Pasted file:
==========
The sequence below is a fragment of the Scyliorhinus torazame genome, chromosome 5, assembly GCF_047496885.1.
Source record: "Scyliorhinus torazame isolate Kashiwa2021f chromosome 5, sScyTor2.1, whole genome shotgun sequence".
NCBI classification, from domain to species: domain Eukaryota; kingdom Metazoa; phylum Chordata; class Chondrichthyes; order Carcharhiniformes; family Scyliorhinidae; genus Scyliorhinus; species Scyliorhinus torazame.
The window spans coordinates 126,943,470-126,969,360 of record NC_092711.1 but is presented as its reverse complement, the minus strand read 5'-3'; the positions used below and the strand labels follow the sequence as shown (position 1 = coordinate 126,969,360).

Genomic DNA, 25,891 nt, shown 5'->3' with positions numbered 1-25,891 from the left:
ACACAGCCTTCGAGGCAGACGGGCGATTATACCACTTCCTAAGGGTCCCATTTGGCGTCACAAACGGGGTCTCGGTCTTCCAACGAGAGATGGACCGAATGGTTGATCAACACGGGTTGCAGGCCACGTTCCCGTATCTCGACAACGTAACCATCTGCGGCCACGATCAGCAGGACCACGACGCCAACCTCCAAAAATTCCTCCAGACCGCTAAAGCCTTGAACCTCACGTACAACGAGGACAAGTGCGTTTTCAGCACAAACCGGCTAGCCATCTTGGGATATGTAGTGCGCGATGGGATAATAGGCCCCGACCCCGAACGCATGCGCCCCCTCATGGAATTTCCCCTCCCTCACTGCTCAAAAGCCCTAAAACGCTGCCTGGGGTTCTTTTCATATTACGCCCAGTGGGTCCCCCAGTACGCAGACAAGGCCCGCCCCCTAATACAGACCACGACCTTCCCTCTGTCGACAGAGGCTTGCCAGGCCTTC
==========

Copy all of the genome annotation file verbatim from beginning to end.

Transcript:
The sequence below is a fragment of the Scyliorhinus torazame genome, chromosome 5, assembly GCF_047496885.1.
Source record: "Scyliorhinus torazame isolate Kashiwa2021f chromosome 5, sScyTor2.1, whole genome shotgun sequence".
NCBI classification, from domain to species: domain Eukaryota; kingdom Metazoa; phylum Chordata; class Chondrichthyes; order Carcharhiniformes; family Scyliorhinidae; genus Scyliorhinus; species Scyliorhinus torazame.
The window spans coordinates 126,943,470-126,969,360 of record NC_092711.1 but is presented as its reverse complement, the minus strand read 5'-3'; the positions used below and the strand labels follow the sequence as shown (position 1 = coordinate 126,969,360).

Genomic DNA, 25,891 nt, shown 5'->3' with positions numbered 1-25,891 from the left:
ACACAGCCTTCGAGGCAGACGGGCGATTATACCACTTCCTAAGGGTCCCATTTGGCGTCACAAACGGGGTCTCGGTCTTCCAACGAGAGATGGACCGAATGGTTGATCAACACGGGTTGCAGGCCACGTTCCCGTATCTCGACAACGTAACCATCTGCGGCCACGATCAGCAGGACCACGACGCCAACCTCCAAAAATTCCTCCAGACCGCTAAAGCCTTGAACCTCACGTACAACGAGGACAAGTGCGTTTTCAGCACAAACCGGCTAGCCATCTTGGGATATGTAGTGCGCGATGGGATAATAGGCCCCGACCCCGAACGCATGCGCCCCCTCATGGAATTTCCCCTCCCTCACTGCTCAAAAGCCCTAAAACGCTGCCTGGGGTTCTTTTCATATTACGCCCAGTGGGTCCCCCAGTACGCAGACAAGGCCCGCCCCCTAATACAGACCACGACCTTCCCTCTGTCGACAGAGGCTTGCCAGGCCTTC